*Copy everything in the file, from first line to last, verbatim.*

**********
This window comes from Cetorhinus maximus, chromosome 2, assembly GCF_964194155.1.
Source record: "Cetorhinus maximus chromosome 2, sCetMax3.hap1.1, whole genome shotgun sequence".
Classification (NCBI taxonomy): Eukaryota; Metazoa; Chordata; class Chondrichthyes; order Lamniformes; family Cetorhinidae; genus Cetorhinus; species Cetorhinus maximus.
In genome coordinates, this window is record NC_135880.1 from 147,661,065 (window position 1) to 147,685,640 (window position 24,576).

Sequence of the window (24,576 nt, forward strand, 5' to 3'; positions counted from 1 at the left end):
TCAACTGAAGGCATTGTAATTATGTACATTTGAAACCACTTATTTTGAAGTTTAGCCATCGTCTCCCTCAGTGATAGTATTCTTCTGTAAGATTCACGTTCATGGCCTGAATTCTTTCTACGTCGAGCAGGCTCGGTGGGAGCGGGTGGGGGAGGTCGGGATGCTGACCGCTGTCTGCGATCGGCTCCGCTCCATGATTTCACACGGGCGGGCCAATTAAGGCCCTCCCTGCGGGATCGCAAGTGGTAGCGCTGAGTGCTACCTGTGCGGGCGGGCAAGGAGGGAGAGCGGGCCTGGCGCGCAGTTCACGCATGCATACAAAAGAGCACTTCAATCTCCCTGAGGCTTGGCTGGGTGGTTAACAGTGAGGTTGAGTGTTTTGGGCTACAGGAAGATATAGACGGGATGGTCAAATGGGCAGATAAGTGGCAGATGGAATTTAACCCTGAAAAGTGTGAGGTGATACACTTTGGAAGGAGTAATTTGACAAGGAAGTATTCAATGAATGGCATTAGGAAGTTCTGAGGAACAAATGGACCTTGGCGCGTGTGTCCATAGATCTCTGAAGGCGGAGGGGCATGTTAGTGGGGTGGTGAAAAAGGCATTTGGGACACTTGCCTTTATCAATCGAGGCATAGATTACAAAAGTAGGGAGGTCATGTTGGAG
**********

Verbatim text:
This window comes from Cetorhinus maximus, chromosome 2, assembly GCF_964194155.1.
Source record: "Cetorhinus maximus chromosome 2, sCetMax3.hap1.1, whole genome shotgun sequence".
Classification (NCBI taxonomy): Eukaryota; Metazoa; Chordata; class Chondrichthyes; order Lamniformes; family Cetorhinidae; genus Cetorhinus; species Cetorhinus maximus.
In genome coordinates, this window is record NC_135880.1 from 147,661,065 (window position 1) to 147,685,640 (window position 24,576).

Sequence of the window (24,576 nt, forward strand, 5' to 3'; positions counted from 1 at the left end):
TCAACTGAAGGCATTGTAATTATGTACATTTGAAACCACTTATTTTGAAGTTTAGCCATCGTCTCCCTCAGTGATAGTATTCTTCTGTAAGATTCACGTTCATGGCCTGAATTCTTTCTACGTCGAGCAGGCTCGGTGGGAGCGGGTGGGGGAGGTCGGGATGCTGACCGCTGTCTGCGATCGGCTCCGCTCCATGATTTCACACGGGCGGGCCAATTAAGGCCCTCCCTGCGGGATCGCAAGTGGTAGCGCTGAGTGCTACCTGTGCGGGCGGGCAAGGAGGGAGAGCGGGCCTGGCGCGCAGTTCACGCATGCATACAAAAGAGCACTTCAATCTCCCTGAGGCTTGGCTGGGTGGTTAACAGTGAGGTTGAGTGTTTTGGGCTACAGGAAGATATAGACGGGATGGTCAAATGGGCAGATAAGTGGCAGATGGAATTTAACCCTGAAAAGTGTGAGGTGATACACTTTGGAAGGAGTAATTTGACAAGGAAGTATTCAATGAATGGCATTAGGAAGTTCTGAGGAACAAATGGACCTTGGCGCGTGTGTCCATAGATCTCTGAAGGCGGAGGGGCATGTTAGTGGGGTGGTGAAAAAGGCATTTGGGACACTTGCCTTTATCAATCGAGGCATAGATTACAAAAGTAGGGAGGTCATGTTGGAG